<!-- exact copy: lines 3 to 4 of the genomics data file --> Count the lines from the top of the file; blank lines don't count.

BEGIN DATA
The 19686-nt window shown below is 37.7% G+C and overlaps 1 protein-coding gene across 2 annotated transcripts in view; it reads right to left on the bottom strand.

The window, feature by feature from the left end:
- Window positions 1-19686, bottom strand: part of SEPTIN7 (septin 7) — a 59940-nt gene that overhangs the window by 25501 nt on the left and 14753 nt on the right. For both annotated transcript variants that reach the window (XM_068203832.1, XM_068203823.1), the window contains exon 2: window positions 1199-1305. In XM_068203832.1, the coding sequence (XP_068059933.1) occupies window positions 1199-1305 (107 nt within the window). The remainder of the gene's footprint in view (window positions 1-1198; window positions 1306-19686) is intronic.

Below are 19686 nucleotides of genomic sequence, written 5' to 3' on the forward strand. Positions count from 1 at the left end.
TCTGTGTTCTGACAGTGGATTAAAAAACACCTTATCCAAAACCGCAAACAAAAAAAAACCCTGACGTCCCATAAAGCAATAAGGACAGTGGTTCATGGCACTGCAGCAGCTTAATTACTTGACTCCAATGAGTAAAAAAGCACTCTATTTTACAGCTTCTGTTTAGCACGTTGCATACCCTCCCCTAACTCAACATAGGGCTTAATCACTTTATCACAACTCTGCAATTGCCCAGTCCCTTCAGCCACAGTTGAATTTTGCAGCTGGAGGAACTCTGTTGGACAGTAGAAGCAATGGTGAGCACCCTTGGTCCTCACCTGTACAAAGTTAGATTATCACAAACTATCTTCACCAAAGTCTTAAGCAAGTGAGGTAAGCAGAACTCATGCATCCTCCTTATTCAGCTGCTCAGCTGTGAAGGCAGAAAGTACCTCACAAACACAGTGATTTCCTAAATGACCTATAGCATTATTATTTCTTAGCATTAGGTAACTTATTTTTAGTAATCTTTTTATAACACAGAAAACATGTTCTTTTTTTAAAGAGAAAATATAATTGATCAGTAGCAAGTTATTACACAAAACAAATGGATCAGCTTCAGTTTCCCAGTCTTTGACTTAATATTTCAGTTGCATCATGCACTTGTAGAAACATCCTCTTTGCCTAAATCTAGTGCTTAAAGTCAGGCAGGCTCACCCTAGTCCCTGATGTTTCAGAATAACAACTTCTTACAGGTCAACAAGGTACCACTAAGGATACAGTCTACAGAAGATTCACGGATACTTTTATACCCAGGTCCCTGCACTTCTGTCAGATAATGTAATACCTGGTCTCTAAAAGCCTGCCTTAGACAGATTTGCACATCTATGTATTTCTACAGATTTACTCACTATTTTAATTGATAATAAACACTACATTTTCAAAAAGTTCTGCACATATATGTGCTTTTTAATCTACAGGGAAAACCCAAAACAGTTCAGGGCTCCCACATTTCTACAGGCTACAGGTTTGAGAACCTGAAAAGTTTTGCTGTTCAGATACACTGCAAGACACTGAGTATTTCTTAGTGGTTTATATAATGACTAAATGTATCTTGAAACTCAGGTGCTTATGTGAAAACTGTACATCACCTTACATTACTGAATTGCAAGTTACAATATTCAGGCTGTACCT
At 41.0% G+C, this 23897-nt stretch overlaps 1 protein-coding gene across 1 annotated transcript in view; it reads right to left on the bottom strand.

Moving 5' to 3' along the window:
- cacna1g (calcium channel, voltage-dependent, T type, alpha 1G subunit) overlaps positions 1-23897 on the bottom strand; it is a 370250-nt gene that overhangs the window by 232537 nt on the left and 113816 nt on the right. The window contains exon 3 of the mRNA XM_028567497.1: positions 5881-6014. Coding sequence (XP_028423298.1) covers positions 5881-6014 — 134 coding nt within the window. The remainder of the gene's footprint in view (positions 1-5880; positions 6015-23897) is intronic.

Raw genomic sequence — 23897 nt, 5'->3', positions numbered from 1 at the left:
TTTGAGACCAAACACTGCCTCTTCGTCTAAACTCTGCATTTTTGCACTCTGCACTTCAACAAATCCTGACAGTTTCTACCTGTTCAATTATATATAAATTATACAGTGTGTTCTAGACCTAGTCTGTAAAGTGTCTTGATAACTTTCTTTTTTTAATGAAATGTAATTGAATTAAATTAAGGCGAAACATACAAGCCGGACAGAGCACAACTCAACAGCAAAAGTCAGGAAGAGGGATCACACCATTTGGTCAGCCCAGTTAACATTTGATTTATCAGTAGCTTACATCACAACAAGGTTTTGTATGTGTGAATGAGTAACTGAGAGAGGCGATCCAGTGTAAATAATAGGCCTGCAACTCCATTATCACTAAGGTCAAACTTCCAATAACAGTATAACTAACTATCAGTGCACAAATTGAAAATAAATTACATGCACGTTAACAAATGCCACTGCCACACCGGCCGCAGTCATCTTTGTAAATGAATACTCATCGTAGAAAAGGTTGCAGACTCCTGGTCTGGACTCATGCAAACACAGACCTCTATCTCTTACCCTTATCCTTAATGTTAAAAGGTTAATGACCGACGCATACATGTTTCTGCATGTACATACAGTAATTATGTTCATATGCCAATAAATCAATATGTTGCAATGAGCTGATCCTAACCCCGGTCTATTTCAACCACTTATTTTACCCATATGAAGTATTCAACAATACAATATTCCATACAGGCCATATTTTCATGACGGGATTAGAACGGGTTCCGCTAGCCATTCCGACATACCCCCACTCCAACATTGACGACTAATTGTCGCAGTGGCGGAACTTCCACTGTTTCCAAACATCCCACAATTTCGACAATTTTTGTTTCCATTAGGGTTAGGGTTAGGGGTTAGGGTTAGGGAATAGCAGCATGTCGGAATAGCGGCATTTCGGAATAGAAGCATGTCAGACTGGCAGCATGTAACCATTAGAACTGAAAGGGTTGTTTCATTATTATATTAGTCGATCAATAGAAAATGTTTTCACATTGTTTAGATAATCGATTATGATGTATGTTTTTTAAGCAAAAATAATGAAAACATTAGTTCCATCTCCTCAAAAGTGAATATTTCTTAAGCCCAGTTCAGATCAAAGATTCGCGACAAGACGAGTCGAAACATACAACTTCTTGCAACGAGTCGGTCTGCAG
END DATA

- Window positions 1-19686, bottom strand: part of SEPTIN7 (septin 7) — a 59940-nt gene that overhangs the window by 25501 nt on the left and 14753 nt on the right. For both annotated transcript variants that reach the window (XM_068203832.1, XM_068203823.1), the window contains exon 2: window positions 1199-1305. In XM_068203832.1, the coding sequence (XP_068059933.1) occupies window positions 1199-1305 (107 nt within the window). The remainder of the gene's footprint in view (window positions 1-1198; window positions 1306-19686) is intronic.

Below are 19686 nucleotides of genomic sequence, written 5' to 3' on the forward strand. Positions count from 1 at the left end.